Combining multiple charts on a single canvas
Information on combining charts on the same canvas. Commonly this involves the Bar and Line charts but you can combine other types of chart too - such as meters/gauges and progress bars.
Pseudo-standard events that are available in RGraph
How you can add events to your charts using the RGraph configuration properties and DOM1 styles. If your needs are simple this is a very easy way to add a click or mousemove event to your chart.
Fetching data from an XML file
How to use AJAX in conjunction with XML to fetch data from the server. This example shows you how you can fetch an XML file and then use the browser-based XML parsing to extract data from that file. There's also a set of quick AJAX functions (eg
RGraph.AJAX.getJSON()) that you can use to fetch data from different types of files.
Using keys or legends to add information to your charts
How you can use keys to help you and your users to identify elements and datasets on your chart. Keys can be in two formats -
margin. This determines the positioning of the key - either in the margin or on the main part of the chart.
Updating your charts dynamically
How you can make your charts dynamic - in this case, a scrolling Line chart is demonstrated. There's a fair amount of code involved but there's a full example shown on this page that you can make use of.
Getting a PNG image of your chart
This shows you how you can get a PNG image of your chart. You could then save this image and use it like a regular image. The function that retrieves the image is a native canvas function -
How to use the DOMContentLoaded event
The DOMContentLoaded event can be used instead of the
window.onloadevent to speed up your page. This event fires after the HTML code of the page has been loaded and the DOM constructed but before any superfluous assets have been loaded so it has the potential to make your pages faster to load.
The custom events that are available in RGraph
Documentation about the RGraph events that are available. These are RGraph events and allow you to extend the interactivity of your charts.
Read about the dynamically adjustable charts in RGraph
Certain chart types can be interactively adjusted. This includes the Meters and the Bar/Horizontal Bar/Line charts and others too. By utilising the Adjusting feature you can make interactive dashboards that control devices as well as report information.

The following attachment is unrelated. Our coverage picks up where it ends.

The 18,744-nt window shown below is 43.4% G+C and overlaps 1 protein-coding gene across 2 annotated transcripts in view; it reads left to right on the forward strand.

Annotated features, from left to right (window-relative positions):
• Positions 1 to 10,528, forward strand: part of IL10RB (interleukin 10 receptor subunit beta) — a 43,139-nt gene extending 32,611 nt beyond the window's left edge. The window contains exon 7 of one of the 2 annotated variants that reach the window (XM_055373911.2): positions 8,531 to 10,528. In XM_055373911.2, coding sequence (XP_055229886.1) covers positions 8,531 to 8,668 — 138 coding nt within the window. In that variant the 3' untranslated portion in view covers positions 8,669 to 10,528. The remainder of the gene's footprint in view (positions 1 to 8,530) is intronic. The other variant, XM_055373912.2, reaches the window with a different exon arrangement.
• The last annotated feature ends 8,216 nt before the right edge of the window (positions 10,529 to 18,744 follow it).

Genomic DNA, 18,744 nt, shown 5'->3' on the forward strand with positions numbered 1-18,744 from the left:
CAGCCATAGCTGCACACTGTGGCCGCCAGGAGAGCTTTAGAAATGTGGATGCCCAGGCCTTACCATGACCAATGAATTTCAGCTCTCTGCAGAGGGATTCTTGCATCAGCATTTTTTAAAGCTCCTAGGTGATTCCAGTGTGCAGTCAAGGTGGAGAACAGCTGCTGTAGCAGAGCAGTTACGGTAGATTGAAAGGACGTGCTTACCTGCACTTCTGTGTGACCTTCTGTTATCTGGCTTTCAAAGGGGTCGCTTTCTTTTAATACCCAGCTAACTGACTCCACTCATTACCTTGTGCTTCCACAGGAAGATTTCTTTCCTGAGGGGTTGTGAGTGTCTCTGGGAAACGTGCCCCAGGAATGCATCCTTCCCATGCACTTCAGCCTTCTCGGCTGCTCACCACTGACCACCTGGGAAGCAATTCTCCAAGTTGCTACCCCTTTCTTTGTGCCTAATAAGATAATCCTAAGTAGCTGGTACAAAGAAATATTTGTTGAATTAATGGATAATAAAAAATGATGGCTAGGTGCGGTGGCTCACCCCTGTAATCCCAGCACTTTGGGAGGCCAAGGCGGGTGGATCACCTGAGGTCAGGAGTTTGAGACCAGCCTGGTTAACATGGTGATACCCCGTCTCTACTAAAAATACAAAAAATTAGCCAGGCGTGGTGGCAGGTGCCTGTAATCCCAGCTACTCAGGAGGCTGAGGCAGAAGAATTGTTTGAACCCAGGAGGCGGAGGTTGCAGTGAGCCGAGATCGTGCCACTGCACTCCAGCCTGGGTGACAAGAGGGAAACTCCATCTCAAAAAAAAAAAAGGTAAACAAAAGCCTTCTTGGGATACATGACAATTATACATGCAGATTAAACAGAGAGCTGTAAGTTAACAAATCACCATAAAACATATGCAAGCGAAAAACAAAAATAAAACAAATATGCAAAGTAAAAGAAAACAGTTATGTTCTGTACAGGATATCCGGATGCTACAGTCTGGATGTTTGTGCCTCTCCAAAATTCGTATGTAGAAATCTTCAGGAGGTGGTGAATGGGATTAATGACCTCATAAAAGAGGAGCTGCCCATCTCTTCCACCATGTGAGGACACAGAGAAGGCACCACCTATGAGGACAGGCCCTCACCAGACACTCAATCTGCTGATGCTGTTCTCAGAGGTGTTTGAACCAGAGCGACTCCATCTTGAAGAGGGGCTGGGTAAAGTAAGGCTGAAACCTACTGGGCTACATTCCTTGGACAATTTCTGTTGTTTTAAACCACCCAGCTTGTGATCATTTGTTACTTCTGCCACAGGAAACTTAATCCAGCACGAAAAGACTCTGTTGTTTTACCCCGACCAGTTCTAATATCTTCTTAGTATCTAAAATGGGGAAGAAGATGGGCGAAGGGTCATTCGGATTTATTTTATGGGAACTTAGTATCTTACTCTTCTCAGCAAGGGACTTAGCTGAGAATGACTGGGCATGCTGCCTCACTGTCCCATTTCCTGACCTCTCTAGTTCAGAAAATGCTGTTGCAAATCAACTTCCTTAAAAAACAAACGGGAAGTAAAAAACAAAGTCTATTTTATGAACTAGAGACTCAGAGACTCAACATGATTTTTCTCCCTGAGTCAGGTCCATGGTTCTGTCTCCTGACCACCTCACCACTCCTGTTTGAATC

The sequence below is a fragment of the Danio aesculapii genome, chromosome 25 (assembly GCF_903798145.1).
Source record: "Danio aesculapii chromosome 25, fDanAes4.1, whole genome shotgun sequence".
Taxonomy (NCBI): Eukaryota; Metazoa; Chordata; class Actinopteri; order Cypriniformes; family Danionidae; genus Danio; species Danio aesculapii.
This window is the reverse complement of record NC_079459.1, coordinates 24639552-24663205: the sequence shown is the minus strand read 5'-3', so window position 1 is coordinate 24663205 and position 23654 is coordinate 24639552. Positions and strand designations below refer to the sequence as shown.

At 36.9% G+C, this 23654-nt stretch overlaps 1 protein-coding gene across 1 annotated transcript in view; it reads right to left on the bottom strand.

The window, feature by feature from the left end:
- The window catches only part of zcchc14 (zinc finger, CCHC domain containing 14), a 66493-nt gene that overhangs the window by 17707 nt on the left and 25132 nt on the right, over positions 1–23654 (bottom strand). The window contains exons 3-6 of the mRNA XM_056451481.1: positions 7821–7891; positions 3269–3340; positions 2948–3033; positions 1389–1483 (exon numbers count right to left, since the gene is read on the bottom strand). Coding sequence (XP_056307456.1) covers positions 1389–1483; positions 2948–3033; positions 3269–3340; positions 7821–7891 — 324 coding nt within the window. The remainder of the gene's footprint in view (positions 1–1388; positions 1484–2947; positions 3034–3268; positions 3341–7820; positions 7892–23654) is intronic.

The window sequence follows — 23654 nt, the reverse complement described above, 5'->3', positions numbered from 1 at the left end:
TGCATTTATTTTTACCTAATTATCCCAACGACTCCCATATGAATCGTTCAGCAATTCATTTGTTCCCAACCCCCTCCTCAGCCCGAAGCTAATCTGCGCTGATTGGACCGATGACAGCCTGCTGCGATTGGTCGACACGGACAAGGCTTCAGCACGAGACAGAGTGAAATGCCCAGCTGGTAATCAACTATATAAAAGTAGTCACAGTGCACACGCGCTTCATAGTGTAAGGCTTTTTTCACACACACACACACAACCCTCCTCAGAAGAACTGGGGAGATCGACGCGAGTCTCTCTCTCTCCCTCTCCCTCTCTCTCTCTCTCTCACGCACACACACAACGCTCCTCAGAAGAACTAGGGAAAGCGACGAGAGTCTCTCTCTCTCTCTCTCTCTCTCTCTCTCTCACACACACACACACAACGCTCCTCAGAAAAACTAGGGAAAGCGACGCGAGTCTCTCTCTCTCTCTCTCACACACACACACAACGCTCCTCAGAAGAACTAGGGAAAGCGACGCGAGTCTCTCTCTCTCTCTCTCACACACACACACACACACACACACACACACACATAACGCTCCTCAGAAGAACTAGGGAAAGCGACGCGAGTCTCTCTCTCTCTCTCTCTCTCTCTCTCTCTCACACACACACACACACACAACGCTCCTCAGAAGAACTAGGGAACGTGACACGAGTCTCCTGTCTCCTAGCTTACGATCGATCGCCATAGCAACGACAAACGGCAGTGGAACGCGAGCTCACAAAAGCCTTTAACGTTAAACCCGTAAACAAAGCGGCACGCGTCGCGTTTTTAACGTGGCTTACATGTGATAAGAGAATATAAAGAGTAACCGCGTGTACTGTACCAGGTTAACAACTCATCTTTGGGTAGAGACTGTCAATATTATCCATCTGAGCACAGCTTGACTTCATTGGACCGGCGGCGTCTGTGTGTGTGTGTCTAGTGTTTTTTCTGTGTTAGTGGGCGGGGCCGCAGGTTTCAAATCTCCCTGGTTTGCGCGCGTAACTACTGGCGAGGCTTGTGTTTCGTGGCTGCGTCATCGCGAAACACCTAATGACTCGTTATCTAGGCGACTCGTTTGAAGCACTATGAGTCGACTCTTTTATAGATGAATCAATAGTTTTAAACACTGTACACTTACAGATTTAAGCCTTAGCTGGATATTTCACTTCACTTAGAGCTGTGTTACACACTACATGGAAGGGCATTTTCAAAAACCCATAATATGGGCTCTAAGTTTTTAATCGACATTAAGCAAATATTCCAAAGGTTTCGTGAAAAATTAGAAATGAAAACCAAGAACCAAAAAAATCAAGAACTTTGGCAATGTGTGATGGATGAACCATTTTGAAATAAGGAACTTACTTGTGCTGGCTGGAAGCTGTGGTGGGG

Using tooltips on your charts to increase interactivity
Tooltips are probably the most popular and useful of all of the features and can be used to great effect to provide extra information about your chart and the information that it represents.
How to create your charts asynchronously
setTimeout()function you can create charts asynchronously. It uses the
setTimeout()function that only emulates running two things asynchronously but it can still increase the perceived speed of your page(s).
Annotating your charts interactively
Using the annotation feature you can draw and scribble all over your charts! This can be useful in presentations to highlight some element or area of your charts - or you could just use it to have fun!
Integrating RGraph with external libraries
Using the ModalDialog that's bundled with RGraph. This can be used either as part of RGraph or it can also be used standalone. An ideal use of this might be a login link which then pops up a login form in a dialog.
Information about what CSS classes are available to you
This page describes the various RGraph related CSS classes that you can use. There are lots of classes available which you can use to control the appearance of charts and the tooltips (for example).
Information about the different types of HTML5 canvas colors
Find out how colors can be specified with RGraph (and canvas in general). Many of the colors can be used in your CSS files too (not the gradients though).
Context menus that RGraph can provide
Context menus can be used to add extra interactivity to your charts or they can be used to switch between different charts. Naturally, they can also control other elements on the page - so they're very versatile!